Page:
Why Embodied Energy Matters in Sustainable Building
Embodied energy is the total energy required of all activities to produce a product—from its raw material extraction to its transport, construction, and maintenance.
Now before explaining the technical aspects of embodied energy, it may be easier to understand the concept from something common. Let’s say you are making two cakes for a holiday meal: one a plain pound cake and the other a chocolate fudge cake with vanilla buttercream frosting and a chocolate ganache glaze, both made from scratch.
Already you know that the pound cake will require far less manual work than the chocolate cake. Yet the chocolate cake requires more work not only because it contains more ingredients but also because certain of its additional ingredients (chocolates, cocoa, cream, extract) have already required extensive processing before it ever reached the store.
When you’ve finished baking, your cakes are perfectly cooked masterpieces and wonders to behold. But that perfect picture of cakes betrays the overall work it took to:
- create each ingredient and fully transport it to where you found it
- get you to the grocery store and back home with your supplies
- prepare, bake, and finish your food creations
And in the end one cake cost far more work than the other. This is a representation of embodied energy.
Catherine Mohr on Embodied Energy (TED Talk - Excellent)
Initial and Recurring Embodied Energy
Typically embodied energy is understood in the context of buildings and the materials used to construct them. There are two forms of embodied energy: initial and recurring.
Initial embodied energy consists of energy used to acquire, process, and manufacture raw materials; transport them to a site; and construct a building. Two components of this energy are direct energy and indirect energy. Energy and fuel used to transport materials, products, and workers to a site and to construct a building is referred to as direct energy. Energy used to acquire, process, and manufacture materials, including their transport, is referred to as indirect energy.
Recurring embodied energy consists of energy used to maintain, repair, restore, or replace materials, components, or systems over the life of a building.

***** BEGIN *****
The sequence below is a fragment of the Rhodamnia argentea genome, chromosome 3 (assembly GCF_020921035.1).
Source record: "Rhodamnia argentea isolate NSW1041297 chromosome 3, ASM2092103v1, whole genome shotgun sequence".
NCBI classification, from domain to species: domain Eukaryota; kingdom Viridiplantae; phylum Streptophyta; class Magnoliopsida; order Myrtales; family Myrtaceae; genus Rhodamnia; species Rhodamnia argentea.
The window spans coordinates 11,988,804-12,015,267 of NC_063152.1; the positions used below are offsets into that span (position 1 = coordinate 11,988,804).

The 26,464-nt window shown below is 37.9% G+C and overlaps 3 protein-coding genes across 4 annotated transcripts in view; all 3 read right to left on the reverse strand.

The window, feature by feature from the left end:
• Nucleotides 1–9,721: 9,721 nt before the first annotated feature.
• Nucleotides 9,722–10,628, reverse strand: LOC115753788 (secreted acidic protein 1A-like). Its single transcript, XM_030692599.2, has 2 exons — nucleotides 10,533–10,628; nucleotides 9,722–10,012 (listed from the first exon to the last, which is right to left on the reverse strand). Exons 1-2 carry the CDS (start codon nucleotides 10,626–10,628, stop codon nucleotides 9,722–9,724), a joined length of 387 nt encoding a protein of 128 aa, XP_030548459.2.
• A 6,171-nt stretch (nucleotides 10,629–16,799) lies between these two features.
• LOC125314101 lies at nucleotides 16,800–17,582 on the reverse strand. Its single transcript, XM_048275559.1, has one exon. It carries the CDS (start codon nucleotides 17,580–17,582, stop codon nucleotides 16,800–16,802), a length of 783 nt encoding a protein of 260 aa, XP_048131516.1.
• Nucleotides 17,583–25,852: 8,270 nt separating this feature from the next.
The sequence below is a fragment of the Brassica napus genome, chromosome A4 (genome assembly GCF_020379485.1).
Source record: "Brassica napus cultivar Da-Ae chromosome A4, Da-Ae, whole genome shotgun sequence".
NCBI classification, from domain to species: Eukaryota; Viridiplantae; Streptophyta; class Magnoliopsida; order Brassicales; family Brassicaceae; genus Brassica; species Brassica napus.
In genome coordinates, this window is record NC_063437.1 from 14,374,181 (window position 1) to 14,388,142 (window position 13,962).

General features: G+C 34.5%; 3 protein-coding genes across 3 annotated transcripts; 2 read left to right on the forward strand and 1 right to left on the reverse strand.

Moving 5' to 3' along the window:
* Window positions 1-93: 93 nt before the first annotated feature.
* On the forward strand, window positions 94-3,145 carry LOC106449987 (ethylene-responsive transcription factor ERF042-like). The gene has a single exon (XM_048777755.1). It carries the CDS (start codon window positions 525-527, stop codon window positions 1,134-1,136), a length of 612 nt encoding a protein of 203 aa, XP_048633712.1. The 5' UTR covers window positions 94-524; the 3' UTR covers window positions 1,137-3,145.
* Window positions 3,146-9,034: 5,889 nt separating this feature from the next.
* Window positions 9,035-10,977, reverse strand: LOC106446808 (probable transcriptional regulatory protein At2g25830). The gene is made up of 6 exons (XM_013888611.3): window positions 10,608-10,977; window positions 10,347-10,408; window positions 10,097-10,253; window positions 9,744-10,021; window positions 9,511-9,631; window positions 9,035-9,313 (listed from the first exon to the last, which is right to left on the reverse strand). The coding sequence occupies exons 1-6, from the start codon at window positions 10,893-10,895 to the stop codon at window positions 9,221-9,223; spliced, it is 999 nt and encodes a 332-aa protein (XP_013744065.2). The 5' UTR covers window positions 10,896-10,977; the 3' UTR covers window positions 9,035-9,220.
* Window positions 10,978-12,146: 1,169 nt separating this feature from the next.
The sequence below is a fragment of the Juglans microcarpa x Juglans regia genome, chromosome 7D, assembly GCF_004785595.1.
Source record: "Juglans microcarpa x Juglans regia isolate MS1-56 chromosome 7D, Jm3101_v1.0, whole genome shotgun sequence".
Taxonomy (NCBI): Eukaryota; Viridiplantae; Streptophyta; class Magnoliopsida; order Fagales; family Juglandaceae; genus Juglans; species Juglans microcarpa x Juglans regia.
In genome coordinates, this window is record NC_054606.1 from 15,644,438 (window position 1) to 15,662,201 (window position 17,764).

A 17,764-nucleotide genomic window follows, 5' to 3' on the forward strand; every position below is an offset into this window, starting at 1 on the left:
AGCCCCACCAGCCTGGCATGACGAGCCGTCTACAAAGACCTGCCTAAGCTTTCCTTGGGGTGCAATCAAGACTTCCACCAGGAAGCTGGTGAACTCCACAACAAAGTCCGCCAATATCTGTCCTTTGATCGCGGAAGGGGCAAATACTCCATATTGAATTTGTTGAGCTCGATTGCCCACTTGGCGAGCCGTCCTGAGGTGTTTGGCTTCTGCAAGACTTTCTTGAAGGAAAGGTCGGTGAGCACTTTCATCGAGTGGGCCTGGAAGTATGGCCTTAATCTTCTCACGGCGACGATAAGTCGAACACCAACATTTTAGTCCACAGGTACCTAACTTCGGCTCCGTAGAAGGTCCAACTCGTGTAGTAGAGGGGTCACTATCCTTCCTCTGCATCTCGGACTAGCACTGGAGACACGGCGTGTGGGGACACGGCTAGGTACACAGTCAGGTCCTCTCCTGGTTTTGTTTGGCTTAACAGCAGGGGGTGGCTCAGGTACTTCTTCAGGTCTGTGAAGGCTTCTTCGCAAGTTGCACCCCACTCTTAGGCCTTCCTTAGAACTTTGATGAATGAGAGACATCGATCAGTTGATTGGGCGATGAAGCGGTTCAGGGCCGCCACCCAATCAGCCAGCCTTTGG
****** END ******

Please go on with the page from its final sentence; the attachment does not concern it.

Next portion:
The term ‘embodied energy’ does not refer to any energy physically present in a material; instead, it does refer to the energy that has been used in the several processes involved in its lifecycle. The lifecycle of a product includes its raw material extraction, transport, manufacture, assembly, installation, disassembly, and deconstruction or decomposition.
Embodied Energy (MJ/kg)
How Embodied Energy is Calculated
Embodied energy is measured as energy required to produce a mass of material. Megajoules per kilogram (MJ/kg) is the formula most often used. A megajoule is one million joules, or the equivalent of a one-ton vehicle moving at 100 mph.
Calculations exists for each type of construction material. The higher the number, the more energy that is required to produce that material based on its processing and manufacture (called energy intensity); the lower the number, the less embodied energy. At right are an assortment of calculations based on several international sources.
Measuring embodied energy is very complex and precise energy figures are not only elusive, they just don’t exist. It is not logically possible to standardize extraction and manufacturing processes and distances to markets and sellers. Embodied energy for a product created and used in industrial Iowa, a land of rolling hills, could vary sizably for the same product created and used in Japan, where inhabitants are walled in by mountains.
Perhaps the biggest reason for the imprecise science is the lack of international consensus, for reasons just discussed and others. Methodology and concrete data for materials are all pending and keeps the larger science, sustainability and green building, waiting. Despite not having absolute values for materials, most products can be compared based on average values.
In the U.S. LEED (Leadership in Energy and Environmental Design), the nation’s premier green building organization and certifying agency, does rate embodied energy in its certification processes. LEED is a branch of the U.S. Green Building Council.
Did you know about embodied energy before reading this article?
Why Embodied Energy is Important
Embodied energy is important because of operating energy, the energy used to heat, cool, light, ventilate, and supply equipment and appliances. In fact, operating energy is usually the most significant aspect of total building energy. If a building’s thermal performance is bad, the embodied energy of a building can more than double over the lifecycle of the building.
When operating energy is efficient, however, embodied energy will replace operating energy as the most significant aspect of building energy. This means that less energy (and expenses) will be required to operate the building.
Was that confusing? Let’s simplify: The ideal is to have as little embodied energy in the materials that comprise a building but to have the energy therein be the most significant aspect of the building’s total energy use.
Recurring embodied energy is important here and relates to the building’s lifespan, and that depends on its durability. When durable materials and components are selected for a building, it will last longer.